During my first study break, I felt spontaneous so I booked a ticket to Bali, Indonesia. I really had no idea to think of Bali before leaving because I had never been to any foreign country other Australia where cultural differences weren't so shocking anymore. After landing, I quickly found out that Balinese drivers are crazy. Our van barely stayed on the correct side of the road and everyone was weaving in and out of traffic on their mopeds. As we caroused through the streets of Bali, I got a brief look at the architecture and people. People were carrying huge baskets on their heads, kids were playing in doorways and stray dogs lazily watched the traffic go by. Almost every building we passed contained a shrine that was adorned with flowers and garments.

Our hotel, the Mentari Senur, was a little tropical paradise with a pool and a small restaurant. We were greeted with orange juice as we checked in and were asked to walk around and swim if we wished while the rooms were being prepared. The last place I would have thought to get air conditioning was on a vacation to a third world country but I wasn't complaining. After some quick breakfast, a few of us went down to the beach and checked out some local shops. Exchange rates were fun because for the shortest time in my life, I became a millionaire. Each American Dollar was roughly worth 8,800 RP (Rupiah). I realized we stuck out like a sore thumb right after we stepped out of the hotel because we were instantly hounded to enter shops and buy things.ClarkAustralia2.png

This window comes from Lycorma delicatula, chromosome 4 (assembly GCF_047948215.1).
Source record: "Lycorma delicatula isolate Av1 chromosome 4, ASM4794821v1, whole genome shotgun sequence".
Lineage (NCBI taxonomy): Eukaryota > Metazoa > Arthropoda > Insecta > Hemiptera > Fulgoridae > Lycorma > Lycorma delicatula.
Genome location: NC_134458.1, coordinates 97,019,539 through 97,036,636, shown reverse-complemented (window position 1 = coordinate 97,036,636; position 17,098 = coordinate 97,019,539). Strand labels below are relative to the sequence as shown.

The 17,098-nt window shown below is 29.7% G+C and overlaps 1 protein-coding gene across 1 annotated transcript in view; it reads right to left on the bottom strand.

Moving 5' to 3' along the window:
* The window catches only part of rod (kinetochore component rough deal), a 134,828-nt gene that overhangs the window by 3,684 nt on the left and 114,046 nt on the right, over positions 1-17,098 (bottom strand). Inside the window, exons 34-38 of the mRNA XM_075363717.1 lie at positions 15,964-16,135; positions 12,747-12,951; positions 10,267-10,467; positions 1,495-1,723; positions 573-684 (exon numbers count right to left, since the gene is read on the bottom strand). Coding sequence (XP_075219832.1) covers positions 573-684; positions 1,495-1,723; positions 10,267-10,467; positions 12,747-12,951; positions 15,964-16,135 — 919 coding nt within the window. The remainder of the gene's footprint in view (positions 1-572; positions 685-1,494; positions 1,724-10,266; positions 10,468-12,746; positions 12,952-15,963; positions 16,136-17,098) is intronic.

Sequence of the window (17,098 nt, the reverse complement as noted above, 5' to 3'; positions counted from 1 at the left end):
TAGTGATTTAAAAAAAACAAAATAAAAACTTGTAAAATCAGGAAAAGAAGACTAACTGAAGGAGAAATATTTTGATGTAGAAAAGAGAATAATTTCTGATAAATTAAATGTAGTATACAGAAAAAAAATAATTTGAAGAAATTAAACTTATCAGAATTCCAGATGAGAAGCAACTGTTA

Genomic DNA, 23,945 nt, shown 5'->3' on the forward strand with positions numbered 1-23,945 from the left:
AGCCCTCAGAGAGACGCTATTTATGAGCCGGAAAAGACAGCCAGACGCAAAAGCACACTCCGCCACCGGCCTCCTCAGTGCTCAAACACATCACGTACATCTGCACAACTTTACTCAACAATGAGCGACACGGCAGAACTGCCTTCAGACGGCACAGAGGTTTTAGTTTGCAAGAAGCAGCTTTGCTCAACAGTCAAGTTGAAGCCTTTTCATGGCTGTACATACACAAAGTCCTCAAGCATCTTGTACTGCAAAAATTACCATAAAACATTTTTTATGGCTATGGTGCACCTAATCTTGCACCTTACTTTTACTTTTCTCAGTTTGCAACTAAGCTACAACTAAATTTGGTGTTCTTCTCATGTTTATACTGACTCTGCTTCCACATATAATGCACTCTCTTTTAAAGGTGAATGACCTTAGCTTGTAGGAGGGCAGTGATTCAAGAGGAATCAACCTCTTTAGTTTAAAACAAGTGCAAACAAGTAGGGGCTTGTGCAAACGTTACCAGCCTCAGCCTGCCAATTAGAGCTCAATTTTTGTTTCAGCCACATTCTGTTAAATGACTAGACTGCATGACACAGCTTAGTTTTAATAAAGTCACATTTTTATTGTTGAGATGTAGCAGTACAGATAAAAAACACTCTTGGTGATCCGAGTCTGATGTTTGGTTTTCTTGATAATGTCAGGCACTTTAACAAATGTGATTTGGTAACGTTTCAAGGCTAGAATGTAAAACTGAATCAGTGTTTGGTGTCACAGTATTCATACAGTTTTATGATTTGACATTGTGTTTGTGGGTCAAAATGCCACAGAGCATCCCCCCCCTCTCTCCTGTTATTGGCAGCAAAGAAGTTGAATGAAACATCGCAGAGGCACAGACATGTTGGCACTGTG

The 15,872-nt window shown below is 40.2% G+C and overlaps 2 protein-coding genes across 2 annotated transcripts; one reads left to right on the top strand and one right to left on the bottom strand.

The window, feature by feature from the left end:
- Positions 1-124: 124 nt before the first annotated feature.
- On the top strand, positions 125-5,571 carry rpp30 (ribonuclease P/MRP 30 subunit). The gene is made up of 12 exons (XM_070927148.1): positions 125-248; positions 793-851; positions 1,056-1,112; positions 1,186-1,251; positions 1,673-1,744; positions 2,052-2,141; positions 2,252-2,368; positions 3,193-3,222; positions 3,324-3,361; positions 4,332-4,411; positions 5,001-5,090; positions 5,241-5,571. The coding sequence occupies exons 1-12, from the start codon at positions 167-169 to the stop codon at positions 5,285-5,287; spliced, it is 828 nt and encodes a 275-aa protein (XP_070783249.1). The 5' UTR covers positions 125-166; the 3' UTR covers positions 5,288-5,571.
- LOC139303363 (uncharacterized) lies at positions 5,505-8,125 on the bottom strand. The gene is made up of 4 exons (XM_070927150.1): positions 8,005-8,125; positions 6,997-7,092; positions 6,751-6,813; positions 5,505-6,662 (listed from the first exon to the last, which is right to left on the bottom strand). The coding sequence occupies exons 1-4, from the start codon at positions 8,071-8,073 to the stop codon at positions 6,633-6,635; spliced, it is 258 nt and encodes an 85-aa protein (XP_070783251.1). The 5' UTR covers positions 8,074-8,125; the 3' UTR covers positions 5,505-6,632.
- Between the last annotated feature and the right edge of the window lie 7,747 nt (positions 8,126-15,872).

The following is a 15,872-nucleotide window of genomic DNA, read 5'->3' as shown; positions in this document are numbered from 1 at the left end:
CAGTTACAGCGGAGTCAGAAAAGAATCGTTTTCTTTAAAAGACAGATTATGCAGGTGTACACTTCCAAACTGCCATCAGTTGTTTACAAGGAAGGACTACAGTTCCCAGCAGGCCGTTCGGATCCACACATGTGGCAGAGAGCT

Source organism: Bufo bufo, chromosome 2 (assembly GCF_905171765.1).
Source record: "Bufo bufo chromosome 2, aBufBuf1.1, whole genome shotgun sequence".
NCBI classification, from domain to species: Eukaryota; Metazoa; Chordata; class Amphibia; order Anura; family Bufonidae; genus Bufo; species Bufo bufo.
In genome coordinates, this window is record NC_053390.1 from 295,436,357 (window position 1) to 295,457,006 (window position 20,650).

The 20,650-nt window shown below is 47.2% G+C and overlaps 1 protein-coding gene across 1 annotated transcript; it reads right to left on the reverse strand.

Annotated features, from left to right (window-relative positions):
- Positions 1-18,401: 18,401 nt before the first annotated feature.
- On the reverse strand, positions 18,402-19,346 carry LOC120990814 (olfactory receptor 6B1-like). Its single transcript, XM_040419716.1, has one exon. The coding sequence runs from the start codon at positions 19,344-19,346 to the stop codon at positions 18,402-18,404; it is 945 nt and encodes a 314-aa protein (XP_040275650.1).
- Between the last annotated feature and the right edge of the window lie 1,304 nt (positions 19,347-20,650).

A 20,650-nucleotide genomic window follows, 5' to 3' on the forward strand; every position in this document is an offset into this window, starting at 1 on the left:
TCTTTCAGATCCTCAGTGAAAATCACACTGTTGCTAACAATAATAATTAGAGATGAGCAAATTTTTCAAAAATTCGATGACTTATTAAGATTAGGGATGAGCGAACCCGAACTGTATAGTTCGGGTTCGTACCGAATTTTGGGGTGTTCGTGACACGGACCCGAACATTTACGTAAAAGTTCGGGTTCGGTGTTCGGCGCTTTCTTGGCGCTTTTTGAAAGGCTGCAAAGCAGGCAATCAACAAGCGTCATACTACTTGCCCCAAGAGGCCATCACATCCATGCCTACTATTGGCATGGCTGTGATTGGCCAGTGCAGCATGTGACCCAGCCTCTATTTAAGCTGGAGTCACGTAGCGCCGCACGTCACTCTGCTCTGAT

While in Bali, I participated in a few touristy activities such as white water rafting trip and visit to an elephant park. I also got to visit some historic temples and villages including the sacred monkey temple and Tanah Lot.
My favorite trip and the thing that sold me on going to Murdoch University was the Northwest trip around the entire state of WA. On this school trip I traveled north up the coast of Western Australia and back down the center of the state. The trip took about 10 days and covered over 4,000 miles. I road on a tour bus with 13 other people and enjoyed a camping lifestyle and the amazing sites Australia had to offer. I got to swim with sharks, snorkel on Ningaloo reef, cliff dive, see wild dolphins and much, much more.

Aside from all the wonderful things I saw, I am extremely grateful for all the friends I made on this trip. This trip tested my confidence and my independence and from it, I believe I have become a stronger person. Eventually I wish to move back to Australia and make a permanent life for myself. I would encourage anyone and everyone to visit Perth because it is completely unlike Sydney and offers so many great things.